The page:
What Causes Myocardial Infarction?

A myocardial infarction is the technical term for heart attack. A heart attack causes death to some heart tissue. The contributing causes of myocardial infarction are high cholesterol, high blood pressure, or coronary artery disease.

The main cause of a myocardial infarction is the blockage of a coronary artery. If an artery to the heart becomes blocked, blood cannot reach the heart. The blockage of blood causes the heart attack and damages the cells of the heart muscle.

The symptoms of a heart attack include chest pain, pressure in the chest, shortness of breath, jaw or tooth pain, arm pain, headache, sweating, heartburn, nausea, upper back pain, and vomiting. Not everyone experiences heart attack symptoms immediately before or during a heart attack. People with diabetes are less likely to experience heart attack symptoms. Anyone who is experiencing symptoms of a heart attack needs to get prompt emergency medical care since medical attention to restore the blood flow to the heart is vital.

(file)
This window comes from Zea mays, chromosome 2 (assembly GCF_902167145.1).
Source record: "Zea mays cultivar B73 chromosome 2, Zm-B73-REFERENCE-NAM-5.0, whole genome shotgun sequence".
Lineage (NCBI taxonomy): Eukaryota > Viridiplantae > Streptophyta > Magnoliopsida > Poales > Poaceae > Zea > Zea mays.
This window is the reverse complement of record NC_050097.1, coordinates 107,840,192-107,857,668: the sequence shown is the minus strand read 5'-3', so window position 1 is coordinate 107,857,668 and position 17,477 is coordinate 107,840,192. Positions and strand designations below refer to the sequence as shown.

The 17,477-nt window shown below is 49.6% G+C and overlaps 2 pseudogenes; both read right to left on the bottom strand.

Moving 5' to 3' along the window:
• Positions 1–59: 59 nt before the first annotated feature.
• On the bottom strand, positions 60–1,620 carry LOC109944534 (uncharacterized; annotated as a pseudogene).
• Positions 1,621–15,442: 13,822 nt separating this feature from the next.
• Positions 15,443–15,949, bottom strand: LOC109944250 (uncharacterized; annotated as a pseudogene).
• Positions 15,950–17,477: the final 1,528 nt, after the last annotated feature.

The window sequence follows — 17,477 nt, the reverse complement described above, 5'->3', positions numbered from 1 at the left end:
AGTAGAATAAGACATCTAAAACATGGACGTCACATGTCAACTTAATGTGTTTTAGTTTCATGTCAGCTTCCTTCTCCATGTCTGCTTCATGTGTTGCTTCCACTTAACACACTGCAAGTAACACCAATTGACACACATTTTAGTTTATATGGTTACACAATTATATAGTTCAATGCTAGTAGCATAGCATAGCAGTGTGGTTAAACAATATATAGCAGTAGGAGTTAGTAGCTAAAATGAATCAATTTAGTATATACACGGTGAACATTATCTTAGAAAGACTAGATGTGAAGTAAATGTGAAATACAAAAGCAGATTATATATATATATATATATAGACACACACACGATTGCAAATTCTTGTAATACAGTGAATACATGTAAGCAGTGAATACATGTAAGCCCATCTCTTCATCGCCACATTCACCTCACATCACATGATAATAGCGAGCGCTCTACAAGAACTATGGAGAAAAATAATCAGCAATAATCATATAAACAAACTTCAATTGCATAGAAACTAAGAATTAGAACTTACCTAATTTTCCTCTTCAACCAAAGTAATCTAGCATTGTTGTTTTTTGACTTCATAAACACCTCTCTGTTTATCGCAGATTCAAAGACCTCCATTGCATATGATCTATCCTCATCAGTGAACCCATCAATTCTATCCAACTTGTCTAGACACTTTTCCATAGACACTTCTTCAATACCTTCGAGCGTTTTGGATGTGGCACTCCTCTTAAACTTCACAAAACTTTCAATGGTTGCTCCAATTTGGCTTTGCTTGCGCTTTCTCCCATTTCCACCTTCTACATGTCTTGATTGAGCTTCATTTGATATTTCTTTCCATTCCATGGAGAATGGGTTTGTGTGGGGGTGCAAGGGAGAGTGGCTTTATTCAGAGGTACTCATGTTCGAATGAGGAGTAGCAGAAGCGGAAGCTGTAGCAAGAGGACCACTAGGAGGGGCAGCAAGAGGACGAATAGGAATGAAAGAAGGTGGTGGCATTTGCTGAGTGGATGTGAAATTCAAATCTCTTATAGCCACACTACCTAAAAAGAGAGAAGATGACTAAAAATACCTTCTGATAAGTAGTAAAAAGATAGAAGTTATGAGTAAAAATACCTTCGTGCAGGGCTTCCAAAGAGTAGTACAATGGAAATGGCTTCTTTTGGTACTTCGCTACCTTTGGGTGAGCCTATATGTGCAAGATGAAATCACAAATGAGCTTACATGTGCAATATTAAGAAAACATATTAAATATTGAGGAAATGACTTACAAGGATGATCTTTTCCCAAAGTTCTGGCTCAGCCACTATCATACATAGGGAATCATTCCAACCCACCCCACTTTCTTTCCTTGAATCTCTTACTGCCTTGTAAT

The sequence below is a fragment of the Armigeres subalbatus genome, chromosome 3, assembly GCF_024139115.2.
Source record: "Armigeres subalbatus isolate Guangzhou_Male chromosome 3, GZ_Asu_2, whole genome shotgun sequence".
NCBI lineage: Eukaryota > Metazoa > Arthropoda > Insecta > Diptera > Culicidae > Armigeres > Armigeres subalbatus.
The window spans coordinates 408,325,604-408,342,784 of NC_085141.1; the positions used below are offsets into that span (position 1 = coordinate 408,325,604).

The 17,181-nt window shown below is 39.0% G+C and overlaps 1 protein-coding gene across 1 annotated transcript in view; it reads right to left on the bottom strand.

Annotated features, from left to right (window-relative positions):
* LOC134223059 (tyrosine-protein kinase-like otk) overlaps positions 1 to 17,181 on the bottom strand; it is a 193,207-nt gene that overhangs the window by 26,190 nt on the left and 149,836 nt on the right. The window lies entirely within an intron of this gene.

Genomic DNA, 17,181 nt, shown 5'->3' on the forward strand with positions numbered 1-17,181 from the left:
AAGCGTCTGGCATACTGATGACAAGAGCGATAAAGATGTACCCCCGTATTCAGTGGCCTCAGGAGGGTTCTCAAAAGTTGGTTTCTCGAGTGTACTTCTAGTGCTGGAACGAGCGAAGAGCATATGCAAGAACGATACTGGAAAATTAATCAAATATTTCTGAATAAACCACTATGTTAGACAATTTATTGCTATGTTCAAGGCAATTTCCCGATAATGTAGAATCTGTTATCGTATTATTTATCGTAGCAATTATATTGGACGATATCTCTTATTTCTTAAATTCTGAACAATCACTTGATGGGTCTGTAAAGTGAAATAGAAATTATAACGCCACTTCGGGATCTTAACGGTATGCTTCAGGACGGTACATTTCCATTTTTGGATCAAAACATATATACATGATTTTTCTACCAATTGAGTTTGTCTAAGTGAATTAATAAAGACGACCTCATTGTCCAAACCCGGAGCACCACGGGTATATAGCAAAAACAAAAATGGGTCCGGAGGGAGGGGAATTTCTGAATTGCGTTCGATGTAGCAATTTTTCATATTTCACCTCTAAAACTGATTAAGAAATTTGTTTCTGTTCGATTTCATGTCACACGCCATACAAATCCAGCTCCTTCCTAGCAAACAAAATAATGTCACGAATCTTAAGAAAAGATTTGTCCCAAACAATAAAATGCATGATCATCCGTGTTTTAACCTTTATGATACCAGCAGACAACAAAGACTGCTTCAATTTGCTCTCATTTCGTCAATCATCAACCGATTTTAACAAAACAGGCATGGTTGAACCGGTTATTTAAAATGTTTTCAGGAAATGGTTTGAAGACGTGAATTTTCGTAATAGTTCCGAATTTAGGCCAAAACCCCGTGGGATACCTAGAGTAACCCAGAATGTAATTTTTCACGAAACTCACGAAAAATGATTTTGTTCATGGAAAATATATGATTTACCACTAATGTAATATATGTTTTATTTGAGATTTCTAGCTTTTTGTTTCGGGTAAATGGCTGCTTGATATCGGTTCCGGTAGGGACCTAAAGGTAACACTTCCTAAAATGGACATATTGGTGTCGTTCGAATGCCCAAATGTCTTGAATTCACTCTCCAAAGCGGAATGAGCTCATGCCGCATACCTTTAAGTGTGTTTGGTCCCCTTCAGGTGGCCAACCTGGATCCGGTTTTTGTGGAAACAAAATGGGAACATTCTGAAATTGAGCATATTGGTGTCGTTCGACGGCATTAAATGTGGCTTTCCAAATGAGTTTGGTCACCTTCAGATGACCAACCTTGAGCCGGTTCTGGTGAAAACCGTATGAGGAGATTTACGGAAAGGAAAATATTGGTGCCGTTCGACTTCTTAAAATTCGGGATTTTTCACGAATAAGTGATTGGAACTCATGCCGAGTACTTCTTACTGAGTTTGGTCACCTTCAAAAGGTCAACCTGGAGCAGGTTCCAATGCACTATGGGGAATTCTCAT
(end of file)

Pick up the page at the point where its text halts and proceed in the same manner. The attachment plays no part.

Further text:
When someone has hardening and narrowing of the coronary arteries due to coronary artery disease, the person may be diagnosed as having coronary heart disease. In addition to an increased risk of heart attacks, coronary heart disease can cause a risk of sudden death from heart failure, abnormal heart rhythms, and chest pain, known as angina.

Coronary artery disease, also called coronary atherosclerosis, causes cholesterol plaque to build up along the walls of the coronary arteries. This narrows the passageway for the blood. The cholesterol plaque may rupture and cause a blockage in a narrowed artery.

Blood clots can form on the plaque in the artery especially after part of the plaque buildup has ruptured. The blood clot blocks the already narrow opening for blood flow. This blockage causes a myocardial infarction.

When the blood flow to the heart is blocked, there is approximately thirty minutes to restore the blood flow before the cells of the heart begin to die. This is why prompt medical attention for a heart attack is crucial. Medications and surgery may be used to clear the blockage. If significant blood flow can be restored to the heart within six hours, the person has a fairly good prognosis.

Diabetes, smoking, high cholesterol, smoking, and high blood pressure are risk factors for coronary artery disease. Many people who experience a heart attack have had warning signs beforehand. Some warning signs include such as chest pain during exercise or other strenuous activity.


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